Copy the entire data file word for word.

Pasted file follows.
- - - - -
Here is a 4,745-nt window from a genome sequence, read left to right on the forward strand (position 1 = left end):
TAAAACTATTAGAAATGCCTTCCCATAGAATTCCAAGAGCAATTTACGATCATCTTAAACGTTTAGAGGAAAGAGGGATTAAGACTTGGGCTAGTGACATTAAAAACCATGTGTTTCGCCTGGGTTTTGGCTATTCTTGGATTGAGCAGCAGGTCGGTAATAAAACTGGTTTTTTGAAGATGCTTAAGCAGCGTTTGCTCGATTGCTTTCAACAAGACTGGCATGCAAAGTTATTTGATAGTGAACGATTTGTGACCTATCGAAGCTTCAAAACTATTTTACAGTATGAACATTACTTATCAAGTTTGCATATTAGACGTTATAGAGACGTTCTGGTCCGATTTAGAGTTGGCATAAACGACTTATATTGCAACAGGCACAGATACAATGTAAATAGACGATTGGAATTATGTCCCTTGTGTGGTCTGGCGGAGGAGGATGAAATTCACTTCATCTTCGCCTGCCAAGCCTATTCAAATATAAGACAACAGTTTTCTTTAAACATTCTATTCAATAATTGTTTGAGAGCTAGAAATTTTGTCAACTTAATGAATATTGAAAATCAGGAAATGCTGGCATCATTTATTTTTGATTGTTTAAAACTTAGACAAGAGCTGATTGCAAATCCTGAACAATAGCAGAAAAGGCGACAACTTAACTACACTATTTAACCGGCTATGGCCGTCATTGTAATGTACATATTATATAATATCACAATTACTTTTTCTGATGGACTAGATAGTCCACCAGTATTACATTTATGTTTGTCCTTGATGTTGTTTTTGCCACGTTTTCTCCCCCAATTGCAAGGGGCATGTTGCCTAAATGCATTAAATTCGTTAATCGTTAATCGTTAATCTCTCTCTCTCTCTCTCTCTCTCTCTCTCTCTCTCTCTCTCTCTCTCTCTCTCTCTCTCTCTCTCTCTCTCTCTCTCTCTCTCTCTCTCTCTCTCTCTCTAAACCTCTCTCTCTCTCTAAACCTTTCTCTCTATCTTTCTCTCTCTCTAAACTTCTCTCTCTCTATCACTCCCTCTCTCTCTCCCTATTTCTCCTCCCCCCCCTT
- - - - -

Here is a 4,745-nt window from a genome sequence, read left to right on the forward strand (position 1 = left end):
TAAAACTATTAGAAATGCCTTCCCATAGAATTCCAAGAGCAATTTACGATCATCTTAAACGTTTAGAGGAAAGAGGGATTAAGACTTGGGCTAGTGACATTAAAAACCATGTGTTTCGCCTGGGTTTTGGCTATTCTTGGATTGAGCAGCAGGTCGGTAATAAAACTGGTTTTTTGAAGATGCTTAAGCAGCGTTTGCTCGATTGCTTTCAACAAGACTGGCATGCAAAGTTATTTGATAGTGAACGATTTGTGACCTATCGAAGCTTCAAAACTATTTTACAGTATGAACATTACTTATCAAGTTTGCATATTAGACGTTATAGAGACGTTCTGGTCCGATTTAGAGTTGGCATAAACGACTTATATTGCAACAGGCACAGATACAATGTAAATAGACGATTGGAATTATGTCCCTTGTGTGGTCTGGCGGAGGAGGATGAAATTCACTTCATCTTCGCCTGCCAAGCCTATTCAAATATAAGACAACAGTTTTCTTTAAACATTCTATTCAATAATTGTTTGAGAGCTAGAAATTTTGTCAACTTAATGAATATTGAAAATCAGGAAATGCTGGCATCATTTATTTTTGATTGTTTAAAACTTAGACAAGAGCTGATTGCAAATCCTGAACAATAGCAGAAAAGGCGACAACTTAACTACACTATTTAACCGGCTATGGCCGTCATTGTAATGTACATATTATATAATATCACAATTACTTTTTCTGATGGACTAGATAGTCCACCAGTATTACATTTATGTTTGTCCTTGATGTTGTTTTTGCCACGTTTTCTCCCCCAATTGCAAGGGGCATGTTGCCTAAATGCATTAAATTCGTTAATCGTTAATCGTTAATCTCTCTCTCTCTCTCTCTCTCTCTCTCTCTCTCTCTCTCTCTCTCTCTCTCTCTCTCTCTCTCTCTCTCTCTCTCTCTCTCTCTCTCTCTCTCTCTCTCTAAACCTCTCTCTCTCTCTAAACCTTTCTCTCTATCTTTCTCTCTCTCTAAACTTCTCTCTCTCTATCACTCCCTCTCTCTCTCCCTATTTCTCCTCCCCCCCCTT